Post # 1
We did it, Bees! We bought our first house!<br />I have a few questions about renovations… We have an older house, and we’d like to update the windows. They are somewhat small right now, when we update can we make them larger, or is that crazy difficult?<br />The master bedroom has a decent closet, but has a regular door on it. Can you add a dual (normal closet) door?<br /><br />
Post # 2
Haruyou: Windows can be enlarged but they need to have the headers enlarged too. Headers carry the weight of the wall above the window. You might also need a structural engineer to ensure it is not a load bearing wall.
If you don’t know a good contractor, get to know your neighbours and ask for recommendations.
You could change the door to more traditional closet doors but it may actually make it more awkward to use the closet. A regular door opens fulyl so you have the whole width of the doorframe to access the closet. Traditional bifold closet doors fold back upon themselves so you will be giving up a couple of inches of space on each side of the door frame for getting things in and out. The actual space inside the closet remains the same. If there’s room, you might want to consider enlarging the closet when you have the builder in for the windows.
Post # 3
Haruyou: I kind of know about the windows. They would pop out the old ones and have to reframe for the new ones. There is a wooden frame the windows sit in. So that’s the pricy part. Can definitely be done, but reframing is more than just replacing. Not sure what you have on the outside: stucco, siding, but that would have to be addressed as well. It would also depend on what’s in the walls, ie electrical. All sorts of codes have to be followed. You can just get a few contractors out and they will tell you exactly what’s doable.
Post # 4
Its not super hard to make the windows bigger, but for support reasons (incase a new header and more support has to go in) I’d talk to a professional… plus that way everything will be sealed and such correctly.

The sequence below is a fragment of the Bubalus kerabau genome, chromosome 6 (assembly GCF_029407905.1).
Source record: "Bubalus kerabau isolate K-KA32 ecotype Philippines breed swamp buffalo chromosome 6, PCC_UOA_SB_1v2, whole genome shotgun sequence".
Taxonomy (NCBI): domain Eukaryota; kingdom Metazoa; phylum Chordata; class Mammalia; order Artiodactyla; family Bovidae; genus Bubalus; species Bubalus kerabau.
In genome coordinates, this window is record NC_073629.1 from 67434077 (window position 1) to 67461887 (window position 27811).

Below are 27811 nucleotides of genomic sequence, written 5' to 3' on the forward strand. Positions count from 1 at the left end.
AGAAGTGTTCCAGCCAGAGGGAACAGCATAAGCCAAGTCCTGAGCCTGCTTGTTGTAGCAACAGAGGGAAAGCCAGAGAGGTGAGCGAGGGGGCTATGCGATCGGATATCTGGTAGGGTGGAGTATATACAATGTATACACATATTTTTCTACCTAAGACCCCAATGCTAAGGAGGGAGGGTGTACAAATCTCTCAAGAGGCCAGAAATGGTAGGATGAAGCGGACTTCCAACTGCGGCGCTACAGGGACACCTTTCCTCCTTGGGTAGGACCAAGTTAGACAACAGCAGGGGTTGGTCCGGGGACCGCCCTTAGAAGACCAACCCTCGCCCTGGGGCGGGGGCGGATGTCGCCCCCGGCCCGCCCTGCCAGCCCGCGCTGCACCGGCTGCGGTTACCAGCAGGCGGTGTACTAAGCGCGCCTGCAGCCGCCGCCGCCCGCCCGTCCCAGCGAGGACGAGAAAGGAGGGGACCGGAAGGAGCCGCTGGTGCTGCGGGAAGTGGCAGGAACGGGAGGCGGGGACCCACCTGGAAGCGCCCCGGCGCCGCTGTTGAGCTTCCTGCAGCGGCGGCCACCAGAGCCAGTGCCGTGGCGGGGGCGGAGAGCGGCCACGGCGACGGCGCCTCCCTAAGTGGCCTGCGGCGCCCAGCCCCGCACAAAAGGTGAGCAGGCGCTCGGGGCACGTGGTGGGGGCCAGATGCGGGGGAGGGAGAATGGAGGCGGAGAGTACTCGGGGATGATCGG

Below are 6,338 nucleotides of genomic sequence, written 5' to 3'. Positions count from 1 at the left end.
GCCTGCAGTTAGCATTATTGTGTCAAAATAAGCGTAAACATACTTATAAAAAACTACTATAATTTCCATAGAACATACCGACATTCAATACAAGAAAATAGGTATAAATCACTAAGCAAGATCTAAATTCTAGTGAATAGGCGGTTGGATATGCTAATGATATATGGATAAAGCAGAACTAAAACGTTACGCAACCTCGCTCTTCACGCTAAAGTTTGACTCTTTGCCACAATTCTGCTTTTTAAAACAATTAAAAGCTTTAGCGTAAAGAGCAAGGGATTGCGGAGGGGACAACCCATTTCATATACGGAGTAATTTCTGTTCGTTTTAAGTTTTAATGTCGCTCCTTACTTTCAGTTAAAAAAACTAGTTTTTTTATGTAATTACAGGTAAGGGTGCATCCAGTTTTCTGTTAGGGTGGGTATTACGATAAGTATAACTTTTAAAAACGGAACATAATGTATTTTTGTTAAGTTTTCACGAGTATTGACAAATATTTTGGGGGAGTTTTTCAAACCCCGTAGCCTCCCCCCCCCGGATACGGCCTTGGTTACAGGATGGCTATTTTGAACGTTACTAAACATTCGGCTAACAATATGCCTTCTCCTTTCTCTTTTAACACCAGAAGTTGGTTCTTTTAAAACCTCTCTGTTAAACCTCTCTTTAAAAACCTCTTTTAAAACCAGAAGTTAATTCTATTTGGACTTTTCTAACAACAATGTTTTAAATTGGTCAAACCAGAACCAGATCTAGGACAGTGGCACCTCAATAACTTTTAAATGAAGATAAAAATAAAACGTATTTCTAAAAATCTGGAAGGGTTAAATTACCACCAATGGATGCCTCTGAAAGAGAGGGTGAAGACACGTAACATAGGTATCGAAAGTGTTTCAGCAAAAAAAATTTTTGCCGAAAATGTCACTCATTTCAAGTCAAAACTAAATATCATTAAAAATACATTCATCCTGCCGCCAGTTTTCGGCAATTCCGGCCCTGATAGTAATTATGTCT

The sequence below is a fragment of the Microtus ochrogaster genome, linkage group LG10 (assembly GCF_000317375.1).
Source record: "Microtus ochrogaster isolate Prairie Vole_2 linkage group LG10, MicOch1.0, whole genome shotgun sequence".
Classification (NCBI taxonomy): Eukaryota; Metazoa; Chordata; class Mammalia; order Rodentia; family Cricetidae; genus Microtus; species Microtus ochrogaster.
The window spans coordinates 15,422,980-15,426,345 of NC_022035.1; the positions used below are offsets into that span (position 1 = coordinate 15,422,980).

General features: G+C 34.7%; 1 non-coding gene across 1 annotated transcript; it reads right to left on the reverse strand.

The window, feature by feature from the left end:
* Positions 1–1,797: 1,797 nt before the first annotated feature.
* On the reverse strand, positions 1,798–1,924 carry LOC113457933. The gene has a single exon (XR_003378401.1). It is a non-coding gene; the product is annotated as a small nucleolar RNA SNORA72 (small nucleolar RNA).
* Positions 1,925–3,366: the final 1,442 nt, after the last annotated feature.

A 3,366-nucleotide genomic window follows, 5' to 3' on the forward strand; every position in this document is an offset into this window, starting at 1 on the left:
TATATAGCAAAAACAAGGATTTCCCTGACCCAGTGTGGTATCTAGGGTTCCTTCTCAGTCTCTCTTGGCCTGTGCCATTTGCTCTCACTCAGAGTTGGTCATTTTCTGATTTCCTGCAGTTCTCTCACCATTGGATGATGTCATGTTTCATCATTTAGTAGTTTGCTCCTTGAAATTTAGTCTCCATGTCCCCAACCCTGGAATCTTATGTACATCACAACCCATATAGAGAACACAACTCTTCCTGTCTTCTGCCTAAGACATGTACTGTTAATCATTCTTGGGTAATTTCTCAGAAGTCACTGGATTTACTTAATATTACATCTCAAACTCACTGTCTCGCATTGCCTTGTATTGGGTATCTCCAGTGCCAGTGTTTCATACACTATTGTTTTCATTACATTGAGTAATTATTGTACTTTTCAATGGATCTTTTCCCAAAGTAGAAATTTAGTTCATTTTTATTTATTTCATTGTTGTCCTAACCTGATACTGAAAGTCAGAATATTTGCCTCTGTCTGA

Yes you can replace the closet door with another door, but it depends on the actual size. If you want sliding dual doors, you’ll have to have the wall to open up, and if you want to replace with bifolds, they just have to make bifolds in that size.
Post # 5
Congrats on your new house!
Almost anything is possible, it’s just a matter of cost. “Replacement windows” fit inside the existing window frames, which means you don’t have to touch interior/exterior trim and other finishes and is the least expensive. Enlarging openings require more work, structural and other finish work, aside from just replacing the windows – although this might not be that big of a deal if you are already planning on other renovations in addition to replacing windows. Same goes for wider doors for the closet.
Good luck! New house and renovations are very exciting!
Post # 6
Haruyou: Window are super expensive. It sounds like you want to have custom ones as well and would have to make the frame larger which would require more labor and that is very pricey too. If your windows are in good condition I say hold off, and if not, then get windows that will fit the exisiting frame. But if you have the money to do it all then go for it.
The closet doesn’t sound like a difficult or super expensive fix, so that is an easy reno.
Post # 7
You (mainly your contractor) also need to check with the city/town on their requirements for replacing windows. Often window sizes in older houses don’t meet code requirements for egress (windows in bedrooms in upper levels need to be a certain size or larger) and some towns will require your new windows meet code even if you are just replacing within existing openings.
Post # 8
Windows are expensive, making them larger would also require them basically cutting a new hole and reframing them as other PPs have said. Perhaps you could replace them with a different style that is more glass/less framing so that they appear bigger? Also, with an older home, you may have to have the windows custom made to fit the existing frame, as the dimensions on older windows may not be the same as your average “stock” windows.
Post # 9
Thank you all! We have steel siding. <br />It seems like just amping up what we have for windows will have to do. Thanks all!! 🙂